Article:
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Re: Make, make, make. . .

> The project I run at work has around a million lines of C++ code - organized
> for human's benefit with no special thought of how to help make do it's stuff.
> It compiles in about a half hour if you touch everything and well under a
> minute if you touch a single file which has no other dependencies.  That's
> good enough for me.

The multi-million line project I just finished working on was
organised in a similar "human-usable" format. I can only assume from
that that I'm not a human, because I didn't find it very usable.

The make system was best described as fantastic. I've never seen
anything like it in all my born days.

Each sub-project has a makefile, each project has a makefile which
recurses over the sub-makefiles. Some of the projects depend on each
other as well. So every developer ends up with a script that builds
the projects, usually their own which may or may not build things in
the right order. The source is being changed by ~100 people all at the
same time. Some of it is machine built using other projects. Some of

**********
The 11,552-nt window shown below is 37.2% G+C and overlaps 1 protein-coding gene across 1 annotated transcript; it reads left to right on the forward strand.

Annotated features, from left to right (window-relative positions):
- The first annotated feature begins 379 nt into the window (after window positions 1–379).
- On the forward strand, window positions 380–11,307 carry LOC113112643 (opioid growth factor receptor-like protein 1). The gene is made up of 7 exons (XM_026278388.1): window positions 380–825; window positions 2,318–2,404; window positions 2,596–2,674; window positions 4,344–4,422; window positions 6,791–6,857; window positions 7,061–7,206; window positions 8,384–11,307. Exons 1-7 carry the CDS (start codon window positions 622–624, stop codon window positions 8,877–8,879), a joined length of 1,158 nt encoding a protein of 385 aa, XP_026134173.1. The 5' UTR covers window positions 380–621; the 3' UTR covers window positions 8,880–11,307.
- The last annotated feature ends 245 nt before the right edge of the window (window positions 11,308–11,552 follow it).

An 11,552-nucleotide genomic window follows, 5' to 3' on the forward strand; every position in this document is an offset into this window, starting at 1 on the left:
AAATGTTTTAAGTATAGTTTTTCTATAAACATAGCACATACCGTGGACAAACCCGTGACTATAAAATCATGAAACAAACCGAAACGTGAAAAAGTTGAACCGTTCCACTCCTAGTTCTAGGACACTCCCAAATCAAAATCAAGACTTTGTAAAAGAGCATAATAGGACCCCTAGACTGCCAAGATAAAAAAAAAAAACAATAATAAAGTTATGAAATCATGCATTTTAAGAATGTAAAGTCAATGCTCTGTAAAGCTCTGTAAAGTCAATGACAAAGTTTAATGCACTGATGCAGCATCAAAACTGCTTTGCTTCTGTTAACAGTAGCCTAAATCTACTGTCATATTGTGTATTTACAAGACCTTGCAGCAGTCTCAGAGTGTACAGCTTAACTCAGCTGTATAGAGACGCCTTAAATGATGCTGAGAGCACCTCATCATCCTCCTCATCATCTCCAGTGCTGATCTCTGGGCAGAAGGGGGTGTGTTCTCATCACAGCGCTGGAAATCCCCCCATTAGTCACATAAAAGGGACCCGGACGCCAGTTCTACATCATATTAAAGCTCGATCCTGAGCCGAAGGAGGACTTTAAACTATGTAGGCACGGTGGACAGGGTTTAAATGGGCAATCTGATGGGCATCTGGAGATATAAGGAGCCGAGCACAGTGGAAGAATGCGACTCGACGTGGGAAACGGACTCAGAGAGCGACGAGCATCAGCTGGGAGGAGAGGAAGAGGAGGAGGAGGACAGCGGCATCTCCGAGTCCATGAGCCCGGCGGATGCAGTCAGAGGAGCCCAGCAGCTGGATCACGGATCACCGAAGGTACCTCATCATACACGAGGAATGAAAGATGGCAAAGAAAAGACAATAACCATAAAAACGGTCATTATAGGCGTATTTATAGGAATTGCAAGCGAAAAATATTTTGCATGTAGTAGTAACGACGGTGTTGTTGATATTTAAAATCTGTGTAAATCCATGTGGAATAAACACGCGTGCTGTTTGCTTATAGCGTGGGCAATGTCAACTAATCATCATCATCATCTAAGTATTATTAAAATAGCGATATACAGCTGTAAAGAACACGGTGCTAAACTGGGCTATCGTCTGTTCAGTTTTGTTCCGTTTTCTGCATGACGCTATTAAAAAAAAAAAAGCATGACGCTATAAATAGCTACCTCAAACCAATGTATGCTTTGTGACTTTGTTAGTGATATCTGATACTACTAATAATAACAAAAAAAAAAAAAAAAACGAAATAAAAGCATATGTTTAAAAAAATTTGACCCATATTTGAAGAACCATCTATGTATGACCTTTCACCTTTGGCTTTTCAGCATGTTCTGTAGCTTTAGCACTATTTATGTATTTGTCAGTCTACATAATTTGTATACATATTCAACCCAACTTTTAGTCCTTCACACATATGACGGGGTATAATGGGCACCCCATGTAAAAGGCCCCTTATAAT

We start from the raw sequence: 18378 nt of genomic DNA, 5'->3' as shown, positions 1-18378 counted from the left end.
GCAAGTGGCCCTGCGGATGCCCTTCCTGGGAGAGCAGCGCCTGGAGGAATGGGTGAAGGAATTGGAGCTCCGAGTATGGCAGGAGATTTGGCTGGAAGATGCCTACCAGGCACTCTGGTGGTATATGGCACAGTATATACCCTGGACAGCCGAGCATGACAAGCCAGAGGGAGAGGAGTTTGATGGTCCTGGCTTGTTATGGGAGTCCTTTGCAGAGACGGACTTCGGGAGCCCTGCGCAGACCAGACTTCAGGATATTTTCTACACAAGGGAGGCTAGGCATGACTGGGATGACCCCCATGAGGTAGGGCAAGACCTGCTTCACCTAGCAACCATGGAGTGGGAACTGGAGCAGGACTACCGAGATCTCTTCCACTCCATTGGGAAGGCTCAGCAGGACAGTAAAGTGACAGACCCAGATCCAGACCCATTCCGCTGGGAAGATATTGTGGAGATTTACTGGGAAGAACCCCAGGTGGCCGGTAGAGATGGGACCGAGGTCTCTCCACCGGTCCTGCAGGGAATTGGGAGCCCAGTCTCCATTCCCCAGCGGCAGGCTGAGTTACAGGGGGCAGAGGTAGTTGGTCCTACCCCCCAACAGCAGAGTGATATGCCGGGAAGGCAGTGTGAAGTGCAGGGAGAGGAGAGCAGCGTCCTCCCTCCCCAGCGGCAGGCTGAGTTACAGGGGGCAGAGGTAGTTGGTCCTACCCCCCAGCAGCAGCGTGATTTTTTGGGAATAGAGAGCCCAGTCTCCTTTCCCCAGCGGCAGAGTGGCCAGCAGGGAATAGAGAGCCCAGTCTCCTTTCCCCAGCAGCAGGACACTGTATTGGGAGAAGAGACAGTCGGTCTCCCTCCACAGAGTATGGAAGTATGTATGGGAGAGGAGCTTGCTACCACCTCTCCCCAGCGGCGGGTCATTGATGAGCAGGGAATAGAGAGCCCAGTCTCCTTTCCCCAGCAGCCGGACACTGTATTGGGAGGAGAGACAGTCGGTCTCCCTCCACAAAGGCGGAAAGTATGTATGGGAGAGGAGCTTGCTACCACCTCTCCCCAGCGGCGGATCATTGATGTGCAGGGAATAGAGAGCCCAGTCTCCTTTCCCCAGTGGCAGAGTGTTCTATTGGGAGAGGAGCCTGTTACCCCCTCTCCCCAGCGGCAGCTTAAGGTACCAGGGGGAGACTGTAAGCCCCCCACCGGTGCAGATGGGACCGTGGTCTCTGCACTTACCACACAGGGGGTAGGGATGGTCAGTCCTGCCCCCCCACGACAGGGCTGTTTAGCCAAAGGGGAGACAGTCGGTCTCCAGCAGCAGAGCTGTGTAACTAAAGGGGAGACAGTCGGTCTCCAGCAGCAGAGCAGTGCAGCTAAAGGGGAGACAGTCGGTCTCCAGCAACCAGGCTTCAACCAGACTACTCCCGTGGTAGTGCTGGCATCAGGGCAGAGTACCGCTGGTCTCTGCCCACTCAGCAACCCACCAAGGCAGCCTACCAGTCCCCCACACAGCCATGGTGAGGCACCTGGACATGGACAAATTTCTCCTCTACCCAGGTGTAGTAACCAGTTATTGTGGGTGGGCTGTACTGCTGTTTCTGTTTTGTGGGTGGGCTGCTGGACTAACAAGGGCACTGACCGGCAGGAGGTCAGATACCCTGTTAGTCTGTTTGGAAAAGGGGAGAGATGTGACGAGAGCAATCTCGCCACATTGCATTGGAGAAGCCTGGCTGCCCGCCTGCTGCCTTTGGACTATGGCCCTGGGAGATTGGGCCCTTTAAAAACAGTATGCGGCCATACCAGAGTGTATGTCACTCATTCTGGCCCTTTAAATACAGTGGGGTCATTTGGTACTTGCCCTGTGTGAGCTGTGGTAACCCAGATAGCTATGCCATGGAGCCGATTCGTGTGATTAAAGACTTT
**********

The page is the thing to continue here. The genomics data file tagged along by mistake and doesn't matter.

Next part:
it is written in config files that are re-interpreted by tools.

Because they didn't think very carefully about this stuff, their DAG
is broken. The build scripts rely on multiple passes across the source
to generate everything correctly. So basically, every so often you get
these "odd" problems, with things linking incompatible stuff that gets
solved by a complete re-build which only takes about TWO HOURS to just
check what needs recompiling.

By contrast, it only takes about 2 1/2 hours if it needs to build

I can counter every example of "a foo that happens to work" with a "a
foo that didn't" example. If your dependency graph has breaks in it,
you're at risk from finding that every time you add a dependency. That
you haven't hit the problems yet doesn't mean you will, but it doesn't
mean you won't. And finding it means something might not build right
but might not generate the right errors either..

It's like the difference between testing the program by running it a
few times with different data, and using a mathematical verification
to show there are no defects.

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